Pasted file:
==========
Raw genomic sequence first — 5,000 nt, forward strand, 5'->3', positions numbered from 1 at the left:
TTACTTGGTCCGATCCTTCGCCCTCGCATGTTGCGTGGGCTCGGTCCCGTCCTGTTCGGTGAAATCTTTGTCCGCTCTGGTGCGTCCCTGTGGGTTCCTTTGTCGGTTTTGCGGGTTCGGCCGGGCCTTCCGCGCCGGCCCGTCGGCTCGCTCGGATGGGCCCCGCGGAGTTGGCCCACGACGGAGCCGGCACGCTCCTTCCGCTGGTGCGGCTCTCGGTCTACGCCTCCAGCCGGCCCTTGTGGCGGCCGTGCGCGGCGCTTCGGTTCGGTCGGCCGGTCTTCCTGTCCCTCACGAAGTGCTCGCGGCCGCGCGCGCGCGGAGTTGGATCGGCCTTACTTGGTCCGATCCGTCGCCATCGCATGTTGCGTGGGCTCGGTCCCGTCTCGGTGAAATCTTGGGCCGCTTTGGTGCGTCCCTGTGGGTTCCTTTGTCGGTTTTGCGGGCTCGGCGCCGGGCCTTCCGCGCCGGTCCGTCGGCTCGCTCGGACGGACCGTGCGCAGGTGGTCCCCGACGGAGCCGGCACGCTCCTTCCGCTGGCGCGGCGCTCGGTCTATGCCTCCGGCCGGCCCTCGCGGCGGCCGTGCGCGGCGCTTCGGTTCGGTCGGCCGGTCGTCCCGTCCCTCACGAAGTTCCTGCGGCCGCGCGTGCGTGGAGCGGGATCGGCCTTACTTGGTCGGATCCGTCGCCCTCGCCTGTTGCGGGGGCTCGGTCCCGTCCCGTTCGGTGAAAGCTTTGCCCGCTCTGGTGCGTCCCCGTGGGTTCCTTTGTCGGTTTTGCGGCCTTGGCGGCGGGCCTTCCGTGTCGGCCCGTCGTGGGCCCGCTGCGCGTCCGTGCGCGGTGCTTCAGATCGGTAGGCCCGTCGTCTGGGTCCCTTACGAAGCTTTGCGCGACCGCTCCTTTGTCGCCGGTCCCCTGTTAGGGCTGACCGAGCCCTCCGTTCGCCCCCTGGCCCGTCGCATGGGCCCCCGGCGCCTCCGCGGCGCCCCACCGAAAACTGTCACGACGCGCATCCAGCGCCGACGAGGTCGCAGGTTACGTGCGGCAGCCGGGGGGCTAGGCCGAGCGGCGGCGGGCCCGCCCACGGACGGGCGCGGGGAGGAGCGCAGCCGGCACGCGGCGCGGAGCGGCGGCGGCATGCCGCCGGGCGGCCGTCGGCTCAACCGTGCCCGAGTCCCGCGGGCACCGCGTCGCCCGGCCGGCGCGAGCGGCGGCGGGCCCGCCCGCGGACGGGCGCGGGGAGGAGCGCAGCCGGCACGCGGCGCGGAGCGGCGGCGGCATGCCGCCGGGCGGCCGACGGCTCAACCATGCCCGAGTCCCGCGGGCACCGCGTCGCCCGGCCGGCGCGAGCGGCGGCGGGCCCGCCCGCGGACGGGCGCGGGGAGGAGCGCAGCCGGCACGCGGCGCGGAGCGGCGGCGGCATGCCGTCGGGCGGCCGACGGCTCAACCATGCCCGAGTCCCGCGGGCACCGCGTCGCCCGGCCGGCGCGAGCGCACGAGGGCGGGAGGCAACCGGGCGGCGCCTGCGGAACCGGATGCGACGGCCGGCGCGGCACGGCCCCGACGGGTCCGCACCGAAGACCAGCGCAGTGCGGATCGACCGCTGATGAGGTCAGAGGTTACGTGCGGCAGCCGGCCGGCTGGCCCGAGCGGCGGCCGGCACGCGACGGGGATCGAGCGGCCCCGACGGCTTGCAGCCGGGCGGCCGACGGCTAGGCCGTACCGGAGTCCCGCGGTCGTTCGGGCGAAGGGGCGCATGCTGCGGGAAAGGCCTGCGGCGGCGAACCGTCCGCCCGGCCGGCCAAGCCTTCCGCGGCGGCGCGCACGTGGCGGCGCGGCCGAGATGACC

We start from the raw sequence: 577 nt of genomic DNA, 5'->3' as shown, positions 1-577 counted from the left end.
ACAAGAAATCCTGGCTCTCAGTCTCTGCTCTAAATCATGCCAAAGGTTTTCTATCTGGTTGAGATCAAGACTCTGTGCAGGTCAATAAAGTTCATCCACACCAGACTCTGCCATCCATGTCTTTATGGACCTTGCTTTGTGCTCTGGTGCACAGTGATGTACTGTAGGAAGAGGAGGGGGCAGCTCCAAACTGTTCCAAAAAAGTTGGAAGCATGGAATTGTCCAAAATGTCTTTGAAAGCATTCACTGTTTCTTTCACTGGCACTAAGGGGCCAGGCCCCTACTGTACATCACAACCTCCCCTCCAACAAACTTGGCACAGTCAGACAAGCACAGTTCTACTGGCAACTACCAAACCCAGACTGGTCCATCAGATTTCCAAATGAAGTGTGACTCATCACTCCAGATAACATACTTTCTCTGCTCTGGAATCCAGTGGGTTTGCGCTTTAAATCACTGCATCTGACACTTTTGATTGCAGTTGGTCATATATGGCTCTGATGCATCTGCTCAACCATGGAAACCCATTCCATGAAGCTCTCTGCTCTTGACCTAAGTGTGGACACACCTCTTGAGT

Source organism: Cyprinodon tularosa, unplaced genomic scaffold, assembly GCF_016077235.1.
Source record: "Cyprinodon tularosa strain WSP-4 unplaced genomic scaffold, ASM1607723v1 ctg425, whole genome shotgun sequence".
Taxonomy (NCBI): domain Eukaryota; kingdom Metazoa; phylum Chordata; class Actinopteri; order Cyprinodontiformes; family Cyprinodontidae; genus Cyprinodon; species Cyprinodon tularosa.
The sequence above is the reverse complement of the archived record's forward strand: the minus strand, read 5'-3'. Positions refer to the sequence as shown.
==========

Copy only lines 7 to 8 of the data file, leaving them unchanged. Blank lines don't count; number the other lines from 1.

Taxonomy (NCBI): domain Eukaryota; kingdom Metazoa; phylum Chordata; class Actinopteri; order Cyprinodontiformes; family Cyprinodontidae; genus Cyprinodon; species Cyprinodon tularosa.
The sequence above is the reverse complement of the archived record's forward strand: the minus strand, read 5'-3'. Positions refer to the sequence as shown.